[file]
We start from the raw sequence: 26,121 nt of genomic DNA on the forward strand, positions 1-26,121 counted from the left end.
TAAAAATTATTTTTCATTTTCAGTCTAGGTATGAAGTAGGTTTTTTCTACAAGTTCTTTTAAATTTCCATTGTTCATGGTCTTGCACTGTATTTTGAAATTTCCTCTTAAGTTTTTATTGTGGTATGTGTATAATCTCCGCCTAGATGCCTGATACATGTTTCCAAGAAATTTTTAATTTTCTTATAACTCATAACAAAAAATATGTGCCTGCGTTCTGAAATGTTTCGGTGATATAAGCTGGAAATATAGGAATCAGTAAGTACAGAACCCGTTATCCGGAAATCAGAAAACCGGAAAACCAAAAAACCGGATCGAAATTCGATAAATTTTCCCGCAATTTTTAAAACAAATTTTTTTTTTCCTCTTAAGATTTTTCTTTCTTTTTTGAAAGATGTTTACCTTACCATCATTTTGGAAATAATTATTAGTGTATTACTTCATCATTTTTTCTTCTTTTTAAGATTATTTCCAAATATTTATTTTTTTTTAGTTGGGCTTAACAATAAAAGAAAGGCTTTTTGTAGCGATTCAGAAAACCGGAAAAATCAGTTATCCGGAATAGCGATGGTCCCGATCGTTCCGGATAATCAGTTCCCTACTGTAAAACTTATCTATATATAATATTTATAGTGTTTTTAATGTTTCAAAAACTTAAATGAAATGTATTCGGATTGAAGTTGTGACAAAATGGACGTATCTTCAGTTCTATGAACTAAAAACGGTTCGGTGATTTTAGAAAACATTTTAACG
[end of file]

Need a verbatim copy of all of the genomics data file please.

We start from the raw sequence: 26,121 nt of genomic DNA on the forward strand, positions 1-26,121 counted from the left end.
TAAAAATTATTTTTCATTTTCAGTCTAGGTATGAAGTAGGTTTTTTCTACAAGTTCTTTTAAATTTCCATTGTTCATGGTCTTGCACTGTATTTTGAAATTTCCTCTTAAGTTTTTATTGTGGTATGTGTATAATCTCCGCCTAGATGCCTGATACATGTTTCCAAGAAATTTTTAATTTTCTTATAACTCATAACAAAAAATATGTGCCTGCGTTCTGAAATGTTTCGGTGATATAAGCTGGAAATATAGGAATCAGTAAGTACAGAACCCGTTATCCGGAAATCAGAAAACCGGAAAACCAAAAAACCGGATCGAAATTCGATAAATTTTCCCGCAATTTTTAAAACAAATTTTTTTTTTCCTCTTAAGATTTTTCTTTCTTTTTTGAAAGATGTTTACCTTACCATCATTTTGGAAATAATTATTAGTGTATTACTTCATCATTTTTTCTTCTTTTTAAGATTATTTCCAAATATTTATTTTTTTTTAGTTGGGCTTAACAATAAAAGAAAGGCTTTTTGTAGCGATTCAGAAAACCGGAAAAATCAGTTATCCGGAATAGCGATGGTCCCGATCGTTCCGGATAATCAGTTCCCTACTGTAAAACTTATCTATATATAATATTTATAGTGTTTTTAATGTTTCAAAAACTTAAATGAAATGTATTCGGATTGAAGTTGTGACAAAATGGACGTATCTTCAGTTCTATGAACTAAAAACGGTTCGGTGATTTTAGAAAACATTTTAACG